The man U.S. authorities believe was supposed to be the 20th hijacker on September 11 has won the right to act as his own defense attorney at his trial later this year.
Federal Judge Leonie Brinkema ruled that alleged terrorist Zacarias Moussaoui is competent enough to act as his own attorney in court.
Mr. Moussaoui faces murder conspiracy and terrorism charges in connection with the September 11 attacks. During Thursday's hearing, Mr. Moussaoui denied involvement in the terror plot that led to the attacks on the World Trade Center in New York and the Pentagon in Washington. He said the U.S. government knew he was not in contact with the hijackers.
Mr. Moussaoui had previously requested that his defense lawyers be dismissed because, he said, they were conspiring with government prosecutors to ensure his execution.
Mr. Moussaoui's defense team has argued their client suffers from mental problems. But a court-appointed psychiatrist said previously he did not think Mr. Moussaoui was mentally ill after interviewing him for two hours.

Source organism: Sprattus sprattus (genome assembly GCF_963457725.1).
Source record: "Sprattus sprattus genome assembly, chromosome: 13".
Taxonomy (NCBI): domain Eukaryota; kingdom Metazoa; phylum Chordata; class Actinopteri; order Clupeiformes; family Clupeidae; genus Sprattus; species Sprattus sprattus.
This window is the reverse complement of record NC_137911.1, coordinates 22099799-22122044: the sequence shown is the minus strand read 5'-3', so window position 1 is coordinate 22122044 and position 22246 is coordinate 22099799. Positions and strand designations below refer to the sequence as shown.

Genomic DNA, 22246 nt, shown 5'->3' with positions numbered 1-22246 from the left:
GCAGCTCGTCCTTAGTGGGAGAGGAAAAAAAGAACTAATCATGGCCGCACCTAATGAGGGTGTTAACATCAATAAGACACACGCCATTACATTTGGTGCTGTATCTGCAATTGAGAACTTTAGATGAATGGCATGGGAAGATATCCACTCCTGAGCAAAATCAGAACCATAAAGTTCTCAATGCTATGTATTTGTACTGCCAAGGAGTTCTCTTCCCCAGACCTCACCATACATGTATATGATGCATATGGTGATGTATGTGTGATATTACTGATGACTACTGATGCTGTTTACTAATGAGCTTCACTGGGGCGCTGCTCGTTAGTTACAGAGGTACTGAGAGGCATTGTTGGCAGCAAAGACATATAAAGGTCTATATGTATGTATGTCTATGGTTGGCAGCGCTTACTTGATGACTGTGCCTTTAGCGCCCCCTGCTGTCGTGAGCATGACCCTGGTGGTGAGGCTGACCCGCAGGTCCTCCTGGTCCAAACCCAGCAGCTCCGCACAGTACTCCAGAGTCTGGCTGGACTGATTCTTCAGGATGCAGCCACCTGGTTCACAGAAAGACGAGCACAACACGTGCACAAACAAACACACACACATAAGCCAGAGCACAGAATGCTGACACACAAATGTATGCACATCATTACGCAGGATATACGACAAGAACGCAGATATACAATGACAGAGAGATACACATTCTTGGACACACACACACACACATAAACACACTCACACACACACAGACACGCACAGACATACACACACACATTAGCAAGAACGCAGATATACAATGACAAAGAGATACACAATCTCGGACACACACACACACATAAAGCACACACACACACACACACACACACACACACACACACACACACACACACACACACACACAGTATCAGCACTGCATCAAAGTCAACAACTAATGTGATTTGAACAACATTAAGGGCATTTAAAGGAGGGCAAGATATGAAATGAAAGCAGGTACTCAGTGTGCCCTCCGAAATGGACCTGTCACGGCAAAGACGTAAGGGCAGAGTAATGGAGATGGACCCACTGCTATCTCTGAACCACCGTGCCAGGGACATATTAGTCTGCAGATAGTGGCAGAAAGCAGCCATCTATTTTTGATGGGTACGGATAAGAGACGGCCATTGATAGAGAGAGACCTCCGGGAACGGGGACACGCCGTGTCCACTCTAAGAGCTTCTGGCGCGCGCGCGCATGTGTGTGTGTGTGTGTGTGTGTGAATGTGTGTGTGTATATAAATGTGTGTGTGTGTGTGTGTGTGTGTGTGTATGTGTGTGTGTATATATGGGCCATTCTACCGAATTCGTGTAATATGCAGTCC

Frank Dunham, a member of the defense team, says, "Obviously, we were working as hard for this man as we know how to do as defense attorneys. And, as you heard the judge, we put together an experienced team with nationally recognized experts in death penalty litigation. We do not know why Mr. Moussaoui believes the way he does. It is that belief that caused us to question his mental status and ask for the [mental] exam.
Judge Brinkema asked the defense attorneys to remain on the case even though they have put in a request to be dismissed.
The decision to allow Mr. Moussaoui to represent himself comes one day after the judge ruled the defendant will not have access to classified prosecution evidence about aviation security measures for fear they could wind up in the hands of terrorists.
Zacarias Moussaoui was arrested in August after raising suspicions among instructors at a flight school in Minnesota. He faces six conspiracy counts, four of which carry the death penalty upon conviction. His trial is expected to begin later this year.